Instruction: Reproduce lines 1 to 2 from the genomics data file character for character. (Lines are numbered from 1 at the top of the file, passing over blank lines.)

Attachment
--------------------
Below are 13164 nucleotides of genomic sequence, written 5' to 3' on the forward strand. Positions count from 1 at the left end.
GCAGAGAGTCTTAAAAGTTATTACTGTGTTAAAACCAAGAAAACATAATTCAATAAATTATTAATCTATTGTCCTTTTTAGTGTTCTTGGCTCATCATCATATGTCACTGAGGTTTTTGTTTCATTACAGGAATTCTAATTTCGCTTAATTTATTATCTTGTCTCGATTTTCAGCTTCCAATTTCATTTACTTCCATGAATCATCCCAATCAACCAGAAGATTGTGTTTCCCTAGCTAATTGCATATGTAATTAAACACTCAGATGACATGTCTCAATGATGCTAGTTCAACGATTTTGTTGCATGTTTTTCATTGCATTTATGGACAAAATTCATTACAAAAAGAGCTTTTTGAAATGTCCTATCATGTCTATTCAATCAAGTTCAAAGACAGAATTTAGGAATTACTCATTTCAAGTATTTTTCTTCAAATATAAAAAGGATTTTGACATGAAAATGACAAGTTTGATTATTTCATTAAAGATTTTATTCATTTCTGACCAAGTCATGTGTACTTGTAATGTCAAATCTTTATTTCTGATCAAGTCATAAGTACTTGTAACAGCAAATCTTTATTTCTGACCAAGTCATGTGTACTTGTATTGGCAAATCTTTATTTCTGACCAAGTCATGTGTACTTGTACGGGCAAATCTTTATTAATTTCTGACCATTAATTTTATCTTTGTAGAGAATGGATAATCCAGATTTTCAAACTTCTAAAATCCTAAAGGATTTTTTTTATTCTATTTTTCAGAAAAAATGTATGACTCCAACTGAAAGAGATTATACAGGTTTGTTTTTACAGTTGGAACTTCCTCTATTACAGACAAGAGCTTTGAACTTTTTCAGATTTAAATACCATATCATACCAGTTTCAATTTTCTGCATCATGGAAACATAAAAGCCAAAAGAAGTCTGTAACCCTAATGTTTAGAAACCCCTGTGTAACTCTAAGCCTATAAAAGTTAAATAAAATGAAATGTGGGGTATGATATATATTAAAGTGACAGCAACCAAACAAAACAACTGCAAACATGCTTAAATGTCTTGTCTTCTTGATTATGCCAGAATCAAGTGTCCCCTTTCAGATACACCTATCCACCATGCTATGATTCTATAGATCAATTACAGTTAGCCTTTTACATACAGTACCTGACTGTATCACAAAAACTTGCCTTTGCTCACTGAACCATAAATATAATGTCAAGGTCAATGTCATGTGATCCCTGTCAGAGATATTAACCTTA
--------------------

Below are 13164 nucleotides of genomic sequence, written 5' to 3' on the forward strand. Positions count from 1 at the left end.
GCAGAGAGTCTTAAAAGTTATTACTGTGTTAAAACCAAGAAAACATAATTCAATAAATTATTAATCTATTGTCCTTTTTAGTGTTCTTGGCTCATCATCATATGTCACTGAGGTTTTTGTTTCATTACAGGAATTCTAATTTCGCTTAATTTATTATCTTGTCTCGATTTTCAGCTTCCAATTTCATTTACTTCCATGAATCATCCCAATCAACCAGAAGATTGTGTTTCCCTAGCTAATTGCATATGTAATTAAACACTCAGATGACATGTCTCAATGATGCTAGTTCAACGATTTTGTTGCATGTTTTTCATTGCATTTATGGACAAAATTCATTACAAAAAGAGCTTTTTGAAATGTCCTATCATGTCTATTCAATCAAGTTCAAAGACAGAATTTAGGAATTACTCATTTCAAGTATTTTTCTTCAAATATAAAAAGGATTTTGACATGAAAATGACAAGTTTGATTATTTCATTAAAGATTTTATTCATTTCTGACCAAGTCATGTGTACTTGTAATGTCAAATCTTTATTTCTGATCAAGTCATAAGTACTTGTAACAGCAAATCTTTATTTCTGACCAAGTCATGTGTACTTGTATTGGCAAATCTTTATTTCTGACCAAGTCATGTGTACTTGTACGGGCAAATCTTTATTAATTTCTGACCATTAATTTTATCTTTGTAGAGAATGGATAATCCAGATTTTCAAACTTCTAAAATCCTAAAGGATTTTTTTTATTCTATTTTTCAGAAAAAATGTATGACTCCAACTGAAAGAGATTATACAGGTTTGTTTTTACAGTTGGAACTTCCTCTATTACAGACAAGAGCTTTGAACTTTTTCAGATTTAAATACCATATCATACCAGTTTCAATTTTCTGCATCATGGAAACATAAAAGCCAAAAGAAGTCTGTAACCCTAATGTTTAGAAACCCCTGTGTAACTCTAAGCCTATAAAAGTTAAATAAAATGAAATGTGGGGTATGATATATATTAAAGTGACAGCAACCAAACAAAACAACTGCAAACATGCTTAAATGTCTTGTCTTCTTGATTATGCCAGAATCAAGTGTCCCCTTTCAGATACACCTATCCACCATGCTATGATTCTATAGATCAATTACAGTTAGCCTTTTACATACAGTACCTGACTGTATCACAAAAACTTGCCTTTGCTCACTGAACCATAAATATAATGTCAAGGTCAATGTCATGTGATCCCTGTCAGAGATATTAACCTTA